ElderLaw News — The Estate Planning & Elder Law Firm, P.C. — MD, VA, DC
ElderLaw News

ElderLaw News is a weekly e-newsletter that brings you reports of legal developments and other trends of vital interest to seniors and their advocates. This newsletter is brought to you by The Estate Planning & Elder Law Firm, P.C., William S. Fralin, Esq., President., William S. Fralin, Esq., President.

"When It Comes to an Inheritance, How Much is Too Much?"

...and Other Estate Planning Tips from Warren Buffett

At this year's Berkshire Hathaway annual general meeting, a tax and estate attorney named Marvin Blum asked Warren Buffett the question "I can design plans that eliminate estate tax and pass down great amounts of wealth to the next generation. But many of my clients come to me and say they want a plan like Warren Buffett's, leaving their kids enough so they can do anything, but not so much that they can do nothing. Now they ask me – and I am asking you – how much is that? And how do you keep from ruining your kids?"

When an older individual or couple has worked hard for decades to amass their wealth, they often want to make sure their children and grandchildren receive a nice inheritance, but that the inheritance does not take away their motivation to succeed on their own.

Mr. Buffett responded, "I think that more of our kids are ruined by the behavior of their parents than by the amount of the inheritance." The crowd applauded and cheered.

Mr. Buffett's response is thought-provoking, and lends itself to the presumption that the ultimate predictor of children's success is how they were raised and with what values, not the amount they stand to inherit from their parents. A $1 million inheritance in the hands of a child whose parents have not taught him the value of hard work and diligence will likely disappear more quickly than a $1 million inheritance in the hands of a child whose parents carefully instilled in him the desire to achieve personal success. As you can see, the dollar amount which answers the question "how much is too much?" will vary greatly by family and individual, and will be determined by the child's personal values and motivation. The individuals who are best equipped, then, to determine how much constitutes "too much" will be the child’s family and the individuals who know him best.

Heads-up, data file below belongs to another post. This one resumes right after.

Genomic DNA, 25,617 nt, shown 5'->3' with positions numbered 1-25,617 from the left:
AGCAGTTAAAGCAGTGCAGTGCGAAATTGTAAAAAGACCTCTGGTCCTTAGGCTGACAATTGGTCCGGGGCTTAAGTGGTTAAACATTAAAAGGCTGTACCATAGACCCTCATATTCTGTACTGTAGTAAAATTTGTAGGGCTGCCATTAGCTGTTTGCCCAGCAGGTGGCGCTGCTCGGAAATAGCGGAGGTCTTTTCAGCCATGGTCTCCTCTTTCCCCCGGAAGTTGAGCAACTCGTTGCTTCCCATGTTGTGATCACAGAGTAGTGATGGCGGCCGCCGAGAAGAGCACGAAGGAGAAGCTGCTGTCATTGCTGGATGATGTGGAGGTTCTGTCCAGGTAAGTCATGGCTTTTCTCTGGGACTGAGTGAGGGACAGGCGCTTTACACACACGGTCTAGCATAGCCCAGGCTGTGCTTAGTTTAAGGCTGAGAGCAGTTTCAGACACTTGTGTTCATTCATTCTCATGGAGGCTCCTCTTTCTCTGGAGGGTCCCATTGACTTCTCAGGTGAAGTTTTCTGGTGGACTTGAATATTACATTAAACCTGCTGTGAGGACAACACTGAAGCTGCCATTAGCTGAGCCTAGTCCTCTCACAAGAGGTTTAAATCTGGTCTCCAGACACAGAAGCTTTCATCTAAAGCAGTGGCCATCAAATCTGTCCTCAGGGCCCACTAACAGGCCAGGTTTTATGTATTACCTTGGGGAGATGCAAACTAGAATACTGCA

At the meeting, Mr. Buffett also remarked that he believes parents should communicate with their children as they create their estate plans, to permit the children to ask questions while their parents are still able to answer. He stated, "Your children are going to read the will someday...It's crazy for them to read it for the first time after you're dead. Then you're not in a position to answer questions – unless the Ouija board really works." Although a bit humorous, there is truth to Mr. Buffett's words. To eliminate any surprises and potential conflict among family members after a parent's death, we strongly recommend that our clients discuss their wishes with their children while they are able to do so.

Mr. Buffett mentioned that he rewrites his will (and, presumably, trust[s]) every five or six years, as well. Although this may not be necessary for everyone, The Estate Planning & Elder Law Firm strongly recommends that clients at least review their estate plans with an attorney at least periodically to ensure that they continue to reflect their wishes. As a rule of thumb, it is a good idea to review one's estate plan every time that individual or a loved one undergoes a major life change (birth, death, marriage, divorce, sickness, disability, etc.)

Note: News cameras were not permitted and there is no official transcript of Mr. Buffett's remarks at the 2013 Berkshire Hathaway annual general meeting.  Credit to http://www.theglobeandmail.com/globe-investor/investment-ideas/lessons-in-estate-planning-from-warren-buffett/article12022903/ for the quotations from Mr. Buffett.


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The Estate Planning & Elder Law Firm, P.C.

The Estate Planning & Elder Law Firm, P.C. is an elder law firm. We represent older persons, disabled persons, their families, and their advocates. The practice of elder law includes estate planning, estate and trust administration, powers of attorney, advance medical directives, titling of assets and designations of beneficiaries, guardianships, conservatorships, and public entitlements such as Medicaid, Medicare, Social Security, and SSI, disability planning, income tax planning and preparation, care management, and fiduciary services. For more information about The Estate Planning & Elder Law Firm, P.C., please visit our website at http://www.chroniccareadvocacy.com.

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This newsletter is not intended as a substitute for legal counsel. While every precaution has been taken to make this newsletter accurate, we assume no responsibility for errors, omissions, or damages resulting from the use of the information in this newsletter. The Estate Planning & Elder Law Firm, P.C. thanks the law firm of Hook Law Center for their input to this newsletter.

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